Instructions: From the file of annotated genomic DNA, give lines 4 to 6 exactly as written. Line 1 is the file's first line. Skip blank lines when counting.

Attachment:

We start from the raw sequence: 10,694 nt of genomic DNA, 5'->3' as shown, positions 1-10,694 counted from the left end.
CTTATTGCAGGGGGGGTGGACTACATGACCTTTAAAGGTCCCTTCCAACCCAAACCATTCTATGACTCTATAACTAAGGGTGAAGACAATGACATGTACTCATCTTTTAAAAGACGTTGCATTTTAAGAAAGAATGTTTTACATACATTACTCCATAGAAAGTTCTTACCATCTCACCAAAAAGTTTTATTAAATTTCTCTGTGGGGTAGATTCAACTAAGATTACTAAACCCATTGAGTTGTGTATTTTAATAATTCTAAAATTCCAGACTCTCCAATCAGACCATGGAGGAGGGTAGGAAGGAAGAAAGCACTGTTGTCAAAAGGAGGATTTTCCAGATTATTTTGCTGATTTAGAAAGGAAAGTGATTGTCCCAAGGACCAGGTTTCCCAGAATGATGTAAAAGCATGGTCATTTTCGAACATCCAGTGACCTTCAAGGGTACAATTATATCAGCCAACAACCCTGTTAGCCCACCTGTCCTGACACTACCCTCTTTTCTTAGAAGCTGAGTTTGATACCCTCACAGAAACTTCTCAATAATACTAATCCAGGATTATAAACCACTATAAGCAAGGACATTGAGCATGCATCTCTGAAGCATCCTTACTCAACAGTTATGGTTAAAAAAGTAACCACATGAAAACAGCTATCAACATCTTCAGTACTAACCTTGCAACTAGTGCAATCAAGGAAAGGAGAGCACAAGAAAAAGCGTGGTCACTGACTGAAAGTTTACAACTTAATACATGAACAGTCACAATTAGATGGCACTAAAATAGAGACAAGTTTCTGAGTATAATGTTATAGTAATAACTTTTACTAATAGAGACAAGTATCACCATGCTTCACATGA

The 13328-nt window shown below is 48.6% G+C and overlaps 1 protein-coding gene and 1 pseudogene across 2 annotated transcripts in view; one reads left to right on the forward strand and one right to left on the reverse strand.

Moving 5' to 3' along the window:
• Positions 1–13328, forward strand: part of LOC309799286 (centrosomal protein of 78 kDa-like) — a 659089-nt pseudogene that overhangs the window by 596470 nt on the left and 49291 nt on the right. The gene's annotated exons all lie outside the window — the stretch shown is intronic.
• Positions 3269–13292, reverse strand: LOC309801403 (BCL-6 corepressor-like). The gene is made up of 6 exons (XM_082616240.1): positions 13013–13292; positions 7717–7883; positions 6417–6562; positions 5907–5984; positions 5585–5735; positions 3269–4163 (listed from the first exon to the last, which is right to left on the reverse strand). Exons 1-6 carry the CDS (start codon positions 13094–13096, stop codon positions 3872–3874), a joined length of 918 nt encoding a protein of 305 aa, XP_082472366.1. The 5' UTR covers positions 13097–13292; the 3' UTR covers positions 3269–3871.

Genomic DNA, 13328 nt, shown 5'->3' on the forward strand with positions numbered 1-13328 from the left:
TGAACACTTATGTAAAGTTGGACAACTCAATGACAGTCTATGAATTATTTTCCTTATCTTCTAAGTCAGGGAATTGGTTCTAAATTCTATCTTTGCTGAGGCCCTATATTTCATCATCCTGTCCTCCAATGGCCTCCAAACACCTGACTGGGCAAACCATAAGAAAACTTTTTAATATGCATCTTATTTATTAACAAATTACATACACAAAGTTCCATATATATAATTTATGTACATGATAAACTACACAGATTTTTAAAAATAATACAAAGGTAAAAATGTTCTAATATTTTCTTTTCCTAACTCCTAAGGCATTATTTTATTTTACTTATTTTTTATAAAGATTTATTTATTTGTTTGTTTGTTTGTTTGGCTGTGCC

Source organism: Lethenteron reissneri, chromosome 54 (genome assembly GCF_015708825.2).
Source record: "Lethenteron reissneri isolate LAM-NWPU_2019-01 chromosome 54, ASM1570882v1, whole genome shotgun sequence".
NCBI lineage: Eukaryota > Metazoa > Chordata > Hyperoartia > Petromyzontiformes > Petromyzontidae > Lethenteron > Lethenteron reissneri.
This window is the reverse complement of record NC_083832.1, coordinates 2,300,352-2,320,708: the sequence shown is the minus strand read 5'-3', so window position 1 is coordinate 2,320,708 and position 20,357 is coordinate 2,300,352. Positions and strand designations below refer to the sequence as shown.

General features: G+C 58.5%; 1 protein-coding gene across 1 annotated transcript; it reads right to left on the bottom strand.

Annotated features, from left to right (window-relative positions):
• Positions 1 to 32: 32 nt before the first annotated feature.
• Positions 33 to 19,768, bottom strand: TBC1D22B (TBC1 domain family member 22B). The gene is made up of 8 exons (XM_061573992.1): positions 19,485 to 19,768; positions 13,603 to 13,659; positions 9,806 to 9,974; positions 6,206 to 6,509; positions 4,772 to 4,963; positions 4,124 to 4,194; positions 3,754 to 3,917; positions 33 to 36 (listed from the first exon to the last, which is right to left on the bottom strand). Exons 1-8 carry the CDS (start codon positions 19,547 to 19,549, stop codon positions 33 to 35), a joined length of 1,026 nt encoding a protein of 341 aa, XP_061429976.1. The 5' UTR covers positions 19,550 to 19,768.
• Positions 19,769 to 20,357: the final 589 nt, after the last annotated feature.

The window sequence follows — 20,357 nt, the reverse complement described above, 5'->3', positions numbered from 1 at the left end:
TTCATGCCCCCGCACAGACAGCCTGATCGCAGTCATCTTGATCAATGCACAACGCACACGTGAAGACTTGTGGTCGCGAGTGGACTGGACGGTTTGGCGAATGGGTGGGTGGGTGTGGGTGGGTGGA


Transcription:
Moving 5' to 3' along the window:
• Positions 1–13328, forward strand: part of LOC309799286 (centrosomal protein of 78 kDa-like) — a 659089-nt pseudogene that overhangs the window by 596470 nt on the left and 49291 nt on the right. The gene's annotated exons all lie outside the window — the stretch shown is intronic.
• Positions 3269–13292, reverse strand: LOC309801403 (BCL-6 corepressor-like). The gene is made up of 6 exons (XM_082616240.1): positions 13013–13292; positions 7717–7883; positions 6417–6562; positions 5907–5984; positions 5585–5735; positions 3269–4163 (listed from the first exon to the last, which is right to left on the reverse strand). Exons 1-6 carry the CDS (start codon positions 13094–13096, stop codon positions 3872–3874), a joined length of 918 nt encoding a protein of 305 aa, XP_082472366.1. The 5' UTR covers positions 13097–13292; the 3' UTR covers positions 3269–3871.